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Speech Recognition and Acoustic Features in Combined Electric and Acoustic Stimulation
ARTICLE

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Journal of Speech, Language, and Hearing Research Volume 55, Number 1, ISSN 1092-4388

Abstract

Purpose: In this study, the authors aimed to identify speech information processed by a hearing aid (HA) that is additive to information processed by a cochlear implant (CI) as a function of signal-to-noise ratio (SNR). Method: Speech recognition was measured with CI alone, HA alone, and CI + HA. Ten participants were separated into 2 groups; good (aided pure-tone average [PTA] less than 55 dB) and poor (aided PTA greater than or equal to 55 dB) at audiometric frequencies less than or equal to 1 kHz in HA. Results: Results showed that the good-aided PTA group derived a clear bimodal benefit (performance difference between CI + HA and CI alone) for vowel and sentence recognition in noise, whereas the poor-aided PTA group received little benefit across speech tests and SNRs. Results also showed that a better aided PTA helped in processing cues embedded in both low and high frequencies; none of these cues was significantly perceived by the poor-aided PTA group. Conclusions: The aided PTA is an important indicator for bimodal advantage in speech perception. The lack of bimodal benefits in the poor group may be attributed to the nonoptimal HA fitting. Bimodal listening provides a synergistic effect for cues in both low- and high-frequency components in speech.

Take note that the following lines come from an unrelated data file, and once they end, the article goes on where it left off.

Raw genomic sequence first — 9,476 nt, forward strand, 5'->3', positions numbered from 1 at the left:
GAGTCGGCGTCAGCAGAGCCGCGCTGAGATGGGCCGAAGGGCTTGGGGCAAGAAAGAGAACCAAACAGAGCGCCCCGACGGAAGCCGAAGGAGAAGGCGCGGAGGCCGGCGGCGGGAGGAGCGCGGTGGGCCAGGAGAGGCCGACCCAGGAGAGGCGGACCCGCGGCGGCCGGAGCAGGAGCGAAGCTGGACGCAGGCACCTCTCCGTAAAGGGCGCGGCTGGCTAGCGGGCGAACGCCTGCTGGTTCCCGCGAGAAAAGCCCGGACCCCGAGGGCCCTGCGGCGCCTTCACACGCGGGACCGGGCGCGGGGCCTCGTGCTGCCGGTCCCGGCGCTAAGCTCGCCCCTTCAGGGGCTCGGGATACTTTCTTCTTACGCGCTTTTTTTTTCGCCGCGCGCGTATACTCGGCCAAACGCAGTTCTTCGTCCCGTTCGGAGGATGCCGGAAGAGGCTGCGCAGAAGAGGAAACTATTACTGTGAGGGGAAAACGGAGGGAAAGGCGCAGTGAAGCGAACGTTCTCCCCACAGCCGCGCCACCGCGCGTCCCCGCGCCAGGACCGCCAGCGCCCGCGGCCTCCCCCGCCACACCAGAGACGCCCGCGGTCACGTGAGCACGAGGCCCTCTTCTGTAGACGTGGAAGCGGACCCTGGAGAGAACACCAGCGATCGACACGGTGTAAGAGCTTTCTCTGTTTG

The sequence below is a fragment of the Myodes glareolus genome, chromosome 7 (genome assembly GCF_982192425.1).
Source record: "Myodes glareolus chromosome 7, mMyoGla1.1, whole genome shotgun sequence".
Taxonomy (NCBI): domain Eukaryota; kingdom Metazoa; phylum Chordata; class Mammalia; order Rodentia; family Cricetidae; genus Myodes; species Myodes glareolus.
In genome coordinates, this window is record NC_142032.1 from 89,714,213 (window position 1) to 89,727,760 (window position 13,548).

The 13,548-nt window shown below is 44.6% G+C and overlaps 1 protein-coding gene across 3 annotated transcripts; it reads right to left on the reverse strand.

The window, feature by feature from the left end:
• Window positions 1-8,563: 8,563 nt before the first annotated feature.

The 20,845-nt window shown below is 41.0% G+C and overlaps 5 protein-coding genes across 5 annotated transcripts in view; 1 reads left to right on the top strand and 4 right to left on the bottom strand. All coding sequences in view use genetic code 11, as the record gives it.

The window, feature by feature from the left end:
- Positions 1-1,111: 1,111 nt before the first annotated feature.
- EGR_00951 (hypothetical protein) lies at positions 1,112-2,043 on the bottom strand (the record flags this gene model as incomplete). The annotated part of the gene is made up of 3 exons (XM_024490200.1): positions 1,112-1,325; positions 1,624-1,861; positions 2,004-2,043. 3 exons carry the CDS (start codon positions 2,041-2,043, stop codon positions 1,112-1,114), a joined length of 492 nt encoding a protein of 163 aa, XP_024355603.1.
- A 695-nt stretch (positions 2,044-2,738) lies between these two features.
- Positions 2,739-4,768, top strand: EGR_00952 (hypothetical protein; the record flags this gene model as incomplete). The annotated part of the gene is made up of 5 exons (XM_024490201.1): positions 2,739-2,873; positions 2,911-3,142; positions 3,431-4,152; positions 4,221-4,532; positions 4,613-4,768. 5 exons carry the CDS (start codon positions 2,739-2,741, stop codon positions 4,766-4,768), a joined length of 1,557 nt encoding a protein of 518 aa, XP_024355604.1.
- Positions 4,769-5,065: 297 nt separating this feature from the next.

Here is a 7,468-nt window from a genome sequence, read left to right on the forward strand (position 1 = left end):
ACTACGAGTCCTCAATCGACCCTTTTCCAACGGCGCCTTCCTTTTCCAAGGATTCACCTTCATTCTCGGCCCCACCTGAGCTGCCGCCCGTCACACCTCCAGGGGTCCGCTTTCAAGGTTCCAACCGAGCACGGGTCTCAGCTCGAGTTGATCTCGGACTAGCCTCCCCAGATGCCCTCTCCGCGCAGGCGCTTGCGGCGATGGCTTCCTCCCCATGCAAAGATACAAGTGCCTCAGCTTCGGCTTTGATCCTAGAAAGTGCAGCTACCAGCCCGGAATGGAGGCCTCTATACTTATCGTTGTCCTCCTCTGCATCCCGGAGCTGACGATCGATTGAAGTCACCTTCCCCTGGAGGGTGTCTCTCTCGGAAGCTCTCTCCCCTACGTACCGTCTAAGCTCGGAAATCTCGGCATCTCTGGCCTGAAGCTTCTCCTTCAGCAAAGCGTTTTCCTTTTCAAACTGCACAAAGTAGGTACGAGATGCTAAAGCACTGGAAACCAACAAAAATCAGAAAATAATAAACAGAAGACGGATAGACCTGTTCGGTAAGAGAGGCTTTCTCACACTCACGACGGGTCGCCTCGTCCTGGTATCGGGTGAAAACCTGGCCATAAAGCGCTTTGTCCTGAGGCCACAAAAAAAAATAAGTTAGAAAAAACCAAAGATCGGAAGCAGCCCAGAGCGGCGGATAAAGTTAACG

Citation

Yoon, Y.s., Li, Y. & Fu, Q.J. (2012). Speech Recognition and Acoustic Features in Combined Electric and Acoustic Stimulation. Journal of Speech, Language, and Hearing Research, 55(1), 105-124. Retrieved December 6, 2019 from .

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